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To ensure compliance with federal and state laws and company policies, employers of all sizes are becoming more interested in integrating their leave, disability and workers compensation programs.
For many years, integrated programs that coordinate different types of workplace absences, such as short- and long-term disability, federally mandated leaves and workers comp, have appealed to employers looking to lower costs, improve return-to-work rates and streamline processes for employees, said Terri L. Rhodes, executive director of the Disability Management Employer Coalition in San Diego.
But as the compliance spectrum widens, Ms. Rhodes said more employers are viewing integration as a necessity rather than as a way to get several departments — usually risk management, benefits management and human resources — to “play nicely in the sandbox.”
New Rehabilitation Act rules could further that shift, Ms. Rhodes said. The rules, which went into effect in March, require federal contractors and subcontractors to set affirmative action goals in hiring qualified workers with disabilities.
“There's more integration going on because of the compliance piece,” Ms. Rhodes said. “It's moving more from a financial return-on-investment decision for employers to ... "We have to be in compliance (and) there are some pretty severe penalties if we're not.'”
“For most clients ... probably the biggest reason they started outsourcing their leave had to do with compliance,” said Tammy LeClaire-Worthey, Irving, Texas-based senior vice president and managing director at Sedgwick Claims Management Services Inc.
“Just the nature and complexity of it, we're finding that more and more of them are looking to outsource their leave management,” she said, adding that coordinating with multiple vendors or even internal resources can cause confusion for employers.
“The nature and complexity” of compliance can be especially challenging for employers with workers covered by multiple state leave laws in addition to the federal Family and Medical Leave Act, the federal Americans with Disabilities Act and a company leave policy, Ms. LeClaire-Worthey said.
Still, coordinating employer absence programs and effectively using data analytics to improve results is “in its infancy,” according to Aon Hewitt's “2014 Health Care Survey,” which found that only 36% of employers measure how worker absences affect their bottom line.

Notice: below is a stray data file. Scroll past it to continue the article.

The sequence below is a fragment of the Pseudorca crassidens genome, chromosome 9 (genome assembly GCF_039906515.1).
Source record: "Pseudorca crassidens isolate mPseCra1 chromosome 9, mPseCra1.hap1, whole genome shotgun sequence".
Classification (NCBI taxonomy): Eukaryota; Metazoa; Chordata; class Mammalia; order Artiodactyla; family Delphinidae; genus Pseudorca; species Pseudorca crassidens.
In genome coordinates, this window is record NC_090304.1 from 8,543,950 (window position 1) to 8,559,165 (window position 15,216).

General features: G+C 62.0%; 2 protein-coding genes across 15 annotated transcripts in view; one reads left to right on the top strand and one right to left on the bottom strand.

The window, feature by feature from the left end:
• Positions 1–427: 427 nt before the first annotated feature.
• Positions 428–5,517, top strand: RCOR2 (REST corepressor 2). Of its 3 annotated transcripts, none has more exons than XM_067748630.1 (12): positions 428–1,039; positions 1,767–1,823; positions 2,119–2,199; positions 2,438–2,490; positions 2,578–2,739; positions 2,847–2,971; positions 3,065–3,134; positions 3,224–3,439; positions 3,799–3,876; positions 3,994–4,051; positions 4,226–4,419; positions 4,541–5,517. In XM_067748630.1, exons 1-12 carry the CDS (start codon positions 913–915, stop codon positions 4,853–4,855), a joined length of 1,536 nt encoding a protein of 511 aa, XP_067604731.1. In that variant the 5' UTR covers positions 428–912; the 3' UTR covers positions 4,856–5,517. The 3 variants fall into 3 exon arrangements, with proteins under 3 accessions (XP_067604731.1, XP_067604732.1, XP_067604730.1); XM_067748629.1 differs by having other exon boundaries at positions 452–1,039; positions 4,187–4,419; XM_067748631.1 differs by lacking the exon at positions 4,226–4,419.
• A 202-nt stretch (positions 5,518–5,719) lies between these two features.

Meanwhile, only 22% of employers will coordinate health and absence management with workers comp this year, but more than half are considering doing so in three to five years, according to the survey of 1,234 companies.
Pacific Gas & Electric Co. plans to implement a total absence management program in the near future, said Bryon Bass, PG&E's San Francisco-based director of integrated disability management in workforce health (see story, next page).
However, the natural gas and electricity provider's decision is fueled by factors other than compliance, which Mr. Bass said “shouldn't be the basis upon which your programs are built.”
The ability to “change the overall absence landscape” is the biggest benefit of having a total absence management program and the associated data, he said.
Employees should know “they're not just another number in a company,” he said. The employer's approach tells workers, “I actually care about you and your longevity with the company — your longevity in society. All those things together, that's really what a true total approach to absence management is all about,” he said.
Compliance might inspire a company to consider integrating its leave, disability and workers compensation programs, said Dr. Glenn Pransky, director of the Center for Disability Research at Liberty Mutual Research Center in Hopkinton, Massachusetts, but employers usually do so for several reasons.
Employers also want the savings, efficiency and productivity that come with having a total absence management program and integrated data, Dr. Pransky said.
It's becoming more difficult to separate work-related and nonwork-related absences when so many employees have conditions that “may be partially aggravated by a work exposure,” Dr. Pransky said.
The greatest benefit of integration is, perhaps, “the opportunity to manage whole people instead of fragmented parts of their lives,” he said.
In the wake of a federal court ruling that telecommuting is a reasonable accommodation under the Americans with Disability Act, experts say employers should evaluate their work-from-home policies to determine how to handle disabled workers' requests.